# VP 310: XOR (65 pts)

## Purpose

Encrypt data with XOR, and break XOR encryption.

## Purpose

Encrypt and decrypt files using XOR in Python.

## Understanding XOR

Exclusive OR (XOR) is a fundamental mathematical operation used in many encryption algorithms.

XOR operates on one bit at a time, with these results:

``` 0 XOR 0 = 0 0 XOR 1 = 1 1 XOR 0 = 1 1 XOR 1 = 0 ```
For our purposes, we'll use the Python ^ operator, which acts on a whole byte at a time.

Characters are ASCII-encoded, like this:

``` A is 01000001 B is 01000010 C is 01000011 ... ```
A whole table of ASCII values is here:

Consider A^B:

``` A is 01000001 B is 01000010 A^B= 00000011 ```
That is character 3, an unprintable end-of-text mark.

However, A^s is printable:

``` A is 01000001 s is 01110011 A^B= 00110010 ```
The result is the hexadecimal value 0x32, or the numeral 2.

## XOR in Python

Make a program containing this code:
```plaintext = "HELLO" key = 3 ciphertext = "" for char in plaintext: enc_num = ord(char) ^ key enc_char = chr(enc_num) print(char, "->", enc_char) ciphertext += enc_char print(plaintext, key, ciphertext.encode().hex(), ciphertext) ```
Run the program. It shows how each character is encoded. The output is readable in this case, but often it isn't, so printing it in hex format is best. ## Encrypting a Second Time

Make a program containing this code:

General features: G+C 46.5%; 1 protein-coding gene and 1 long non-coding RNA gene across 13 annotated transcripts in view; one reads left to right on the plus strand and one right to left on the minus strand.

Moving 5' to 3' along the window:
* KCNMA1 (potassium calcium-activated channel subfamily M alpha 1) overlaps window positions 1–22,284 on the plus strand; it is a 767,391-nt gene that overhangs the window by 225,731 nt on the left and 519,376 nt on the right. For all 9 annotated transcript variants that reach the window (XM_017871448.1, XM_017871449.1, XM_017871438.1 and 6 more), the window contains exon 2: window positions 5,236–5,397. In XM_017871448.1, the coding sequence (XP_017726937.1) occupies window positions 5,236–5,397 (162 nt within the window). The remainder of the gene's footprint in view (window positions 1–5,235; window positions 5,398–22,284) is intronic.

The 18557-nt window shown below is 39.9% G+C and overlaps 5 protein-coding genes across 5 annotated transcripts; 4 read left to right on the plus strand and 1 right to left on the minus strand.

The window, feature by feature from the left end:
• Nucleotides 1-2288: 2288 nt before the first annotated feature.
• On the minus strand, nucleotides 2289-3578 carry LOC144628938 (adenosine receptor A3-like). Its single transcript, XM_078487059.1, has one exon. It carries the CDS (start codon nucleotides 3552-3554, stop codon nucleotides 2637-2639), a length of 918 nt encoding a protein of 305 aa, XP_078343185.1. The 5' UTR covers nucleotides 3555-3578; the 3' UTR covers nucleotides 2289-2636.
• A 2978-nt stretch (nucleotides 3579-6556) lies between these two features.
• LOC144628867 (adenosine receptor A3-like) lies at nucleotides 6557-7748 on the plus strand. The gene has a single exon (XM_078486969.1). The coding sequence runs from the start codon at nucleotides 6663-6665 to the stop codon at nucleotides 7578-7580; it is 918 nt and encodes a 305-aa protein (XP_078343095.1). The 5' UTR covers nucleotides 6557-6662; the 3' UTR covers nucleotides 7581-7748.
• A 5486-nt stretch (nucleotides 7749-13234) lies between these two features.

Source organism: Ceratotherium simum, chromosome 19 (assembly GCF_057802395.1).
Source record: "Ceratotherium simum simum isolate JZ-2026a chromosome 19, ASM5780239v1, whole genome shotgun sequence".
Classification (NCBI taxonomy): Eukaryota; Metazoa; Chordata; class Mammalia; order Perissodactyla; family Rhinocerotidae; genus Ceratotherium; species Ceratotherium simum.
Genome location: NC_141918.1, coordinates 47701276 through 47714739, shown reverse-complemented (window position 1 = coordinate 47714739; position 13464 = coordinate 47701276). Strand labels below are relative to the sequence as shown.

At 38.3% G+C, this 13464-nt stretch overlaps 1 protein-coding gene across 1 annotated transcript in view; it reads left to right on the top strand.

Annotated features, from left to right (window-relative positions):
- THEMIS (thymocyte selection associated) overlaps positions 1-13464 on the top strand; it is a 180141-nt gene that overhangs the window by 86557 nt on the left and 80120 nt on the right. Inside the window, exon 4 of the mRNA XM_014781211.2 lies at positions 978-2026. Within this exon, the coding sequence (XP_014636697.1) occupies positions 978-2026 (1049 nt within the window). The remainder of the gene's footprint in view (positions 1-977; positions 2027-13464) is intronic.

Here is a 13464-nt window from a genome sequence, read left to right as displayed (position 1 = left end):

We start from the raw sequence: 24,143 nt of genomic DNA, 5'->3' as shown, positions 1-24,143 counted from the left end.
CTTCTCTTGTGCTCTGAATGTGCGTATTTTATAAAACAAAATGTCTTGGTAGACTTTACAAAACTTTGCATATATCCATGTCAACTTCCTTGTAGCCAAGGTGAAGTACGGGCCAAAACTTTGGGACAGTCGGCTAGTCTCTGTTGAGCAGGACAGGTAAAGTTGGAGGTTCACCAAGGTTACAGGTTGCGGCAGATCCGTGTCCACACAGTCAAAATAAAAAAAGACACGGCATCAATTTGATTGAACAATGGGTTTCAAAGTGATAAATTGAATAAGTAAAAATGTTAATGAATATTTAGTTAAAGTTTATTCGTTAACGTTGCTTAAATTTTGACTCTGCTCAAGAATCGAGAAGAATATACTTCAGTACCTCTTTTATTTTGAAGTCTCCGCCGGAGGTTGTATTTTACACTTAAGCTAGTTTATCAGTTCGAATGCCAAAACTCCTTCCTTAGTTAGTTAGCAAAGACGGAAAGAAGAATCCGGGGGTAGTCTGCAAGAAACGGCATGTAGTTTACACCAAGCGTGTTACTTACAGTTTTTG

```plaintext = "KFOOL" key = 3 ciphertext = "" for char in plaintext: enc_num = ord(char) ^ key enc_char = chr(enc_num) # print(char, "->", enc_char) ciphertext += enc_char print(plaintext, key, ciphertext.encode().hex(), ciphertext) ```
Run the program. As shown below, encrypting ciphertext again with the same key reverses the process, returning the original plaintext. # Flag VP 310.1: Encrypt Text (5 pts)

Encrypt this text with a key of 7:
```WALDO ```
The flag is the ciphertext, as a five-letter word.

# Flag VP 310.2: Decrypt Text With the Key (5 pts)

Decrypt this text with a key of 19:
```\QUF@PRGVW ```
The flag is the ciphertext, as a five-letter word.

# Flag VP 310.3: Decrypt Text Without the Key (10 pts)

Decrypt this ciphertext, which is expressed in hexadecimal encoding:
```c39bc3b1c3bcc3bac2a7c2bdc39fc38fc388c389c398c39bc392c38fc39ec398 ```
The key is between 0 and 255.

The flag is in the plaintext, as a readable word.

# Flag VP 310.4: Decrypt an Image Without the Key (15 pts)

VP310-4
Decrypt it to find a PNG image. View that image to see the flag.

The key is a single byte between 0 and 255.

# Flag VP 310.5: Two-Byte Key (15 pts)

VP310-5
Decrypt it to find a JPEG image. View that image to see the flag.

The key is two bytes long, so encryption takes place sixteen bits at a time.